As I came around the corner from Peabody into Salem, there is a large cemetery on the left. It was dark, but I could see a figure moving at the entrance of the gate. I slammed on my breaks, causing everything to fly forward, including probably two years’ worth of McDonald happy meals toys that had been hiding under my seat, squealing my tires as I drove into the cemetery. I could see JoDee standing a few feet from me. I stopped to get out of my car. She was covered in blood. Are you hurt? What happened but she ran as soon as I took a step toward her. I started yelling for to wait or stop but she kept going and I was worried about people hearing me screaming and call the police. I didn’t even know what JoDee had done yet. She had disappeared over a hill. Running after her, in the direction she went, I was tripping over head stones, tree limbs and stones. My flip-flops were holding me back so I kicked them off and gained speed. As I came over the hill that I saw her go down, I stopped to get a better look. It was pitch black. I tried calling out her name in a half yell/half whisper. You know the kind of thing a parent does when they want to get their kid’s attention but no one else’s? Nothing. I could only hear a soft sniffling sound. She was out there crying somewhere. I walked in the general direction of the sound of sniffling, but it was so dark, I couldn’t see. I felt like I was walking into some unknown evil, but the fear of JoDee being hurt trumps any thoughts of going back.
When I reached a stone wall, I climbed over it. The grass was cool and damp under my feet. For a fleeting moment I thought about her first day of kindergarten. She was all dressed up in a blue running suit with a white stripe down the side. Her hair, freshly cut in a bob, was hanging loose around her face. As she headed out the front door and down the lawn, I noticed her little sneaker prints in the dew of the grass. The blade of grass was momentarily pushed down and slowly bounced back. I remember thinking how ironic that footprint faded quickly on the lawn, but lasted a life time in my heart. The sound of low moan brought me back to the present. For a second I forgot where I was. Frantically looking around, I saw JoDee in the distance, staring at a headstone. The ground opened, a big hole with dirt surrounding it. She was looking down. As I got closer, my stomach began to clench, I started to sweat. I didn’t know what I would see. I wasn’t sure I wanted too? What have you done, I asked her. What is in there? But she wouldn’t answer me. I killed someone, she said. I killed someone you love. I got closer and closer, and all I could see was a head stone but I couldn’t make out the words. They looked familiar to me. My brain wouldn’t let me focus on them. When I got close to her, I could see blood running from the track marks in both arms. Her face was gaunt and pale. Her eyes were color-less, a steel-blue that made me want to be sick. I reached my arm out to touch her and she took a step toward me but directly into the hole she fell, silently. I yelled, and screamed, and dropped to my knees; try to stretch my arm out to grab her, without falling in. I called her name over and over, but there was nothing but silence.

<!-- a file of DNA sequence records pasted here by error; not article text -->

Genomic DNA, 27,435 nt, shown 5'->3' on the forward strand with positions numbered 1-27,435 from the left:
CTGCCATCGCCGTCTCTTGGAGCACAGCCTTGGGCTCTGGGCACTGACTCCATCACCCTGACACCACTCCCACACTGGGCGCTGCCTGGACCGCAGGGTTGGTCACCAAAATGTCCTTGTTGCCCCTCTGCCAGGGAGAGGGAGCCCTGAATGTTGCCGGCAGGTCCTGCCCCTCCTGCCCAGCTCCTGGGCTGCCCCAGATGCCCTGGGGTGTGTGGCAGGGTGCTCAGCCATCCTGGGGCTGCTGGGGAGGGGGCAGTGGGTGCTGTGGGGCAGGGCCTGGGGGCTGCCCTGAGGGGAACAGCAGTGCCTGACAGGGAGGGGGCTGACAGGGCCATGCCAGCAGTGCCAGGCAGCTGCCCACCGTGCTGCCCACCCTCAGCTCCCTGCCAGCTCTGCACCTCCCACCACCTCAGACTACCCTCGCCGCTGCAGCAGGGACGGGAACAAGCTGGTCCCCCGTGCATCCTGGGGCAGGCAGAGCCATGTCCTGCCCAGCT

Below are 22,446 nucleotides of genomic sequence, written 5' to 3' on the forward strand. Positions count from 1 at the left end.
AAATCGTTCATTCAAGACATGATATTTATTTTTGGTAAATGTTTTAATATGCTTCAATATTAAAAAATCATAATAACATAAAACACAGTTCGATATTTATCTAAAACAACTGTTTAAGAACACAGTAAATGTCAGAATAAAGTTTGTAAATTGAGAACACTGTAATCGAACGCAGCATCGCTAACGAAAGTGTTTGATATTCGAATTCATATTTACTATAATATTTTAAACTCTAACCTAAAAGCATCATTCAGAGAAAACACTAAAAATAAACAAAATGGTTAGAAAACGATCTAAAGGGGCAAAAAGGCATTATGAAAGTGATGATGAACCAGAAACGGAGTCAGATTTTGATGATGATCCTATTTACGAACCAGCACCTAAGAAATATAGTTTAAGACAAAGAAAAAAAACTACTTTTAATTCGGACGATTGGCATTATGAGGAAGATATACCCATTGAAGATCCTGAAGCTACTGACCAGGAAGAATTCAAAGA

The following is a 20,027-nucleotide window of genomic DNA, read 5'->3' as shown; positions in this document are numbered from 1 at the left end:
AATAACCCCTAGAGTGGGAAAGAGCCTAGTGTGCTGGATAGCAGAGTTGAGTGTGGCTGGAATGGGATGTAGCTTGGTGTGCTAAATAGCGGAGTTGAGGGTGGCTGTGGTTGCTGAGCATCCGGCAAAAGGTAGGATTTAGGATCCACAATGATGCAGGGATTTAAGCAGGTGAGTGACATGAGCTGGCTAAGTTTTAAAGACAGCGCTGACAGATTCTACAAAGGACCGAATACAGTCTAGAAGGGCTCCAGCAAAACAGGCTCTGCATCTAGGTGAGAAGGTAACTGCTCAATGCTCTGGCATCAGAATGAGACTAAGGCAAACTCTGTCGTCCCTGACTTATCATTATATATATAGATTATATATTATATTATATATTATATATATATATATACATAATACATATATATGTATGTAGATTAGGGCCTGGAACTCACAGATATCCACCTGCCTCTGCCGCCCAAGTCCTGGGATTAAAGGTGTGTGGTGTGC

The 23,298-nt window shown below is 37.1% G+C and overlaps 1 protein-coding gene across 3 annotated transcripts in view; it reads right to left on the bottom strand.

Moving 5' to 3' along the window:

I put my face in the dirt, crying and crying. At some point I noticed the dirt smelled like grass. I opened my eyes, my face still in the ground and realized it was day light. I lifted my head, and the hole was gone, covered by smooth, lush green grass. My eyes began to focus on the headstone in front of me. I realized then what she was telling me. She was dead. The headstone was hers. I felt myself start to faint. And then I woke up. Gasping for breath, pulling at the sheets, AC was shaking me awake. I pushing him away, fighting to get out of bed, panicked. It takes a full minute to realize it isn’t real. I stop fighting him and sit on the edge of my bed with the calming blue paint, and think to myself, this happens when the parent of an addict finally falls asleep.